Progress Reviews

Self-improvement is about making small but consistent efforts to shift your life in the right direction. Whether you’re improving your work output or your personal life, these small gains must accumulate to deliver the results you’re striving for.

The challenge with self-improvement is how easily you can go off the rails. One workout doesn’t make you ripped. Nor does twenty. As a result, you can easily slip into bad habits due to low motivation or by simply forgetting to stick with your new programme.

Conversely, because the gains build slowly, you can easily underestimate the progress you’ve made. Like a frog in water who doesn’t notice a gradual increase in temperature, you might be getting close to the boiling point and not even know it.

To combat these two problems, try conducting regular progress reviews to hold yourself accountable and take stock of your progress.

What Should You Review?

Progress reviews are the tool that will keep your self-improvement project on track. As a result, you should conduct a separate review for every area of your life you’re focusing on at the moment.

In my case, I hold one review about my personal life and another about my professional productivity. My personal review focuses on the following topics:

My professional review is simpler and focuses on the areas that have the biggest impact on my productivity:

These groupings are just examples that work for me. They’re not set in stone – I change them from time to time. Use whatever works for you and don’t be afraid to iterate.

How to Conduct a Review

The key to an effective review process is simplicity.

I use a spreadsheet for my reviews, with a separate worksheet for each topic area. Each sheet has the following three columns:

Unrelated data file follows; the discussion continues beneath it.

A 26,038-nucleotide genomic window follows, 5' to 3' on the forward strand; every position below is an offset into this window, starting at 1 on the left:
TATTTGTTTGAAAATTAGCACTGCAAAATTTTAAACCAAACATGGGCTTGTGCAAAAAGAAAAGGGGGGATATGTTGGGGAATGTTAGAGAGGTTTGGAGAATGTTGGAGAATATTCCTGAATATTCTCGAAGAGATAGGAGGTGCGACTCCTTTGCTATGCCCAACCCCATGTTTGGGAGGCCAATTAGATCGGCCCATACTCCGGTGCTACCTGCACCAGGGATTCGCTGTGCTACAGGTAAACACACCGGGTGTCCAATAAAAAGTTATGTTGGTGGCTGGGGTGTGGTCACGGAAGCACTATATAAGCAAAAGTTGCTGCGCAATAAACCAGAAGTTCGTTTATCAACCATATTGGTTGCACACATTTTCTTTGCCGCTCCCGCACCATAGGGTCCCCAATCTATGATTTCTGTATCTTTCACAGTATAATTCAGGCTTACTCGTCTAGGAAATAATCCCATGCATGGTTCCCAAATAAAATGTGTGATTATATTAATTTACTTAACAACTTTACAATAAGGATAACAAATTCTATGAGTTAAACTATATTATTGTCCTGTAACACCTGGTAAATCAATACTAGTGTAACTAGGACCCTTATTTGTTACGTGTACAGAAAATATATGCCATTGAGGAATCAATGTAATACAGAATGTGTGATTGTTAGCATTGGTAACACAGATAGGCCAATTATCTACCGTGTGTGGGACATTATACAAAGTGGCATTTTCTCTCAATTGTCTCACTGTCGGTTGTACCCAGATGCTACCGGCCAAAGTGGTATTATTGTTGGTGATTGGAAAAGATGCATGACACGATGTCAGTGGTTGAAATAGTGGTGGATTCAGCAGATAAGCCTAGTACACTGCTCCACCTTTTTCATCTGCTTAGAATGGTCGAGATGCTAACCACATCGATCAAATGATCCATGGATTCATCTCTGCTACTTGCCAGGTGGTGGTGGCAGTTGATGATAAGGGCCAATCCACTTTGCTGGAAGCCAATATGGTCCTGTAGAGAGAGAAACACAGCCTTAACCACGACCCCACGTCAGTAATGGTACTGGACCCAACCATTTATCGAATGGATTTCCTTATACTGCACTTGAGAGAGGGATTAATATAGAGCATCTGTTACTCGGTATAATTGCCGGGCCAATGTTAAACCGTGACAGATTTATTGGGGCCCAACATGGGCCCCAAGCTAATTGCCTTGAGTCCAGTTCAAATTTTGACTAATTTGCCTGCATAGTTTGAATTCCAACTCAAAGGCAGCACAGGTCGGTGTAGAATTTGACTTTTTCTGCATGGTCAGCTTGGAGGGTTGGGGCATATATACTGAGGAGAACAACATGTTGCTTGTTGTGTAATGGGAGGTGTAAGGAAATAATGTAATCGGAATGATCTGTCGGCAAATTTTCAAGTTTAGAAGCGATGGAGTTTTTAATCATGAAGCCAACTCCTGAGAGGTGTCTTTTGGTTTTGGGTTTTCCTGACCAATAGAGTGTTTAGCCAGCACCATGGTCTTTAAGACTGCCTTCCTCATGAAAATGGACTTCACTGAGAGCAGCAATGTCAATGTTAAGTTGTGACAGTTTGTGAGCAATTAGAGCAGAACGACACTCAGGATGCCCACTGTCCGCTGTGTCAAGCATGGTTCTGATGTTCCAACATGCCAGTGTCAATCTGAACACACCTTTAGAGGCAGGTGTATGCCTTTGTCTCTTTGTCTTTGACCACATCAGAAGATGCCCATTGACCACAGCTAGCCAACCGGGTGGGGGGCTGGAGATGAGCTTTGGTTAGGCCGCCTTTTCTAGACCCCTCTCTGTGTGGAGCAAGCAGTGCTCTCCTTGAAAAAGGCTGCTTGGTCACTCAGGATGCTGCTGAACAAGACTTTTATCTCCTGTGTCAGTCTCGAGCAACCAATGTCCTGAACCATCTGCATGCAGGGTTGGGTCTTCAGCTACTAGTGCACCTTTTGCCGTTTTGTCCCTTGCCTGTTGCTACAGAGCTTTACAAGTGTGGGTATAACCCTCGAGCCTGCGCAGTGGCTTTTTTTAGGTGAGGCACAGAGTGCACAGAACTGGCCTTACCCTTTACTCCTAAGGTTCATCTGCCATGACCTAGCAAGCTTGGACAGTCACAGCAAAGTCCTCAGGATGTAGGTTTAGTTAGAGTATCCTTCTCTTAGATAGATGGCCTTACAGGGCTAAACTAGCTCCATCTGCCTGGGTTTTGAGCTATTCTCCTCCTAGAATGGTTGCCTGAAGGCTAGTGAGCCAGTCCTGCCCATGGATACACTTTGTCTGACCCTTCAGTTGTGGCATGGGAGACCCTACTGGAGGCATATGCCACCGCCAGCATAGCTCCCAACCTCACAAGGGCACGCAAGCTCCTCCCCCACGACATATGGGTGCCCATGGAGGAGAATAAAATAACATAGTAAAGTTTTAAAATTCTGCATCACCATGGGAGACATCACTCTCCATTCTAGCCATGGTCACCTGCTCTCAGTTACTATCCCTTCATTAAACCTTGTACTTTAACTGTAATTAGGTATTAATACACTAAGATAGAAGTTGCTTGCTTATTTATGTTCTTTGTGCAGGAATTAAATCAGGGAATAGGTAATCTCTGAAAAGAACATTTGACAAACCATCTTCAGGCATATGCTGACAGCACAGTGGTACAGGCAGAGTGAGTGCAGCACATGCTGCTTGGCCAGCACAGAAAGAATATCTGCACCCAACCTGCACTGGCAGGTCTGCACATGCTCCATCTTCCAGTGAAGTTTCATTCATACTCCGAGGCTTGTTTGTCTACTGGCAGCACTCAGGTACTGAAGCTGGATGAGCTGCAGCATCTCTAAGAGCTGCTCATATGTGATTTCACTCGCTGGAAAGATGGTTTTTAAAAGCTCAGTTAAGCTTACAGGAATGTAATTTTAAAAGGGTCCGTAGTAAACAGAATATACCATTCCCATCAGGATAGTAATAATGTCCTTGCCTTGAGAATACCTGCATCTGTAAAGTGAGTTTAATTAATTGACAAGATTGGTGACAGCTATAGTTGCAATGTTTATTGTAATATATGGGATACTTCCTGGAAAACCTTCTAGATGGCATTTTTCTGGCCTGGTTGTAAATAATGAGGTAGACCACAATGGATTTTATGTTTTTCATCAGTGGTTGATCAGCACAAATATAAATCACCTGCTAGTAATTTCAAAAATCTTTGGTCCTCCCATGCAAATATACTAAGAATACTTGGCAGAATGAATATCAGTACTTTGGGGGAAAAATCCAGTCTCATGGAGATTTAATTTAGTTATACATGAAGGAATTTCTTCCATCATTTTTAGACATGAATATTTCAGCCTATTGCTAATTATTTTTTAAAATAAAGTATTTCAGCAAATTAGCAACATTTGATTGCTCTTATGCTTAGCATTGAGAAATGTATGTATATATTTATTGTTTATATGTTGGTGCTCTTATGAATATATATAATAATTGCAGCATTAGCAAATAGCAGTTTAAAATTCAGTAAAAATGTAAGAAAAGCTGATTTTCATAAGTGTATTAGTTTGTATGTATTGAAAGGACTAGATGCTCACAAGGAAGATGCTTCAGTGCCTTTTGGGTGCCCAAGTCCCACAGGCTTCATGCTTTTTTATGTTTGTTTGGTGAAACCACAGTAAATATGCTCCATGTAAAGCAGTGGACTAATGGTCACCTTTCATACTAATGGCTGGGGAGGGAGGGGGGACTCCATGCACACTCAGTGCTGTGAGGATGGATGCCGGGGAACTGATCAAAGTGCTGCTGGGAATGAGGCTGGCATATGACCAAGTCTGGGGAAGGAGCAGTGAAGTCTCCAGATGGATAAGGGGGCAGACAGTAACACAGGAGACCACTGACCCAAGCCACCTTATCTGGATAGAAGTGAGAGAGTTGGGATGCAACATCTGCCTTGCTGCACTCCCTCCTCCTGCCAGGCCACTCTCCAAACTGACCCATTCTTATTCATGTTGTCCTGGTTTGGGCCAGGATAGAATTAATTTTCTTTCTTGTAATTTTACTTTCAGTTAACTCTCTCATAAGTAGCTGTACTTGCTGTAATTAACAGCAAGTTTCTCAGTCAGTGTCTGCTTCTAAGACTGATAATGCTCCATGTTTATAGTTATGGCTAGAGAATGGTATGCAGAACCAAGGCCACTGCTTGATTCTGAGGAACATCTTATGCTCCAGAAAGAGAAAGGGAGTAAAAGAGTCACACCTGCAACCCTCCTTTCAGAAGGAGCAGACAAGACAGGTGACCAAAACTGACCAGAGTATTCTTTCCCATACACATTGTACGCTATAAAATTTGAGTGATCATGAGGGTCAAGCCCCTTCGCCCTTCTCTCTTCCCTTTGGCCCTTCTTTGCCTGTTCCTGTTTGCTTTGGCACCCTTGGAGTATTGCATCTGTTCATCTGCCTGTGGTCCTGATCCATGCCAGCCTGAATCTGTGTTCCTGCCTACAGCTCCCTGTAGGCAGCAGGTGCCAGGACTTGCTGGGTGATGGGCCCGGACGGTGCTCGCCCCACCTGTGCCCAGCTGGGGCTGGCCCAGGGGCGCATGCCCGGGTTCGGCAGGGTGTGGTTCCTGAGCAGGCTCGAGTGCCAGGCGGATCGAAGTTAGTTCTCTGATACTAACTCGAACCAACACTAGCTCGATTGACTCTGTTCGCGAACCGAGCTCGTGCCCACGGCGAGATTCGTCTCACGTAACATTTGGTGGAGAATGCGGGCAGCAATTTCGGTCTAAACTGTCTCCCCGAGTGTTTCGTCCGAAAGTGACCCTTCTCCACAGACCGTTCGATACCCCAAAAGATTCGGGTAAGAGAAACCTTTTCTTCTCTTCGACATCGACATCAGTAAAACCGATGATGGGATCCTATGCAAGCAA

I start with the “Going well” column, where I list topics that feel under control or significantly improved since the last review. I think it’s important to start by recognising what’s going well, otherwise reviews can be dominated by self-flagellation.

In the “Needs improvement” column, I identify the top 3-5 areas that still need work. For instance, in my recent personal review, I noted: “Not spending enough time with my boys” in the Family topic. My fascination with side-projects and writing is compromising time with my kids, which is something I need to address.

The third column is where I describe how I’ll fix these problems. For each item in the “Needs improvement” column, I list one or two actions to resolve it. For example, to address the issue mentioned above, I added the action: “Dedicate the time between dinner and bed to the boys”.

The final part of the review is to reflect on the actions I set myself in the previous review. In fact, I usually do this first because it influences what I write in the “Going well” and “Needs improvement” columns. If my previous proposed actions were ineffective and the underlying problem remains, I can try a different action for the next month.

How Often to Review

It’s important to review progress regularly so you can make small course corrections as you go. If you leave a large gap between reviews or hold them irregularly, you reduce your accountability and stand a greater chance of going off-track.

Monthly reviews have worked well for me. A month is long enough for tangible progress to be made, yet short enough to catch problems before they develop too far.

To make sure reviews happen consistently, schedule them in your calendar. Make them a priority of they won’t happen.

Mistakes to Avoid in Your Reviews

Through trial and error, I’ve discovered a few things you can get wrong in your reviews. I’ve listed them here so you can learn from my mistakes and jump straight into productive reviews.

If you avoid these errors, you’ll have a productive review. But, frankly, any review is better than none. Like most productivity activities, simply turning up and having a go places you far ahead of the crowd.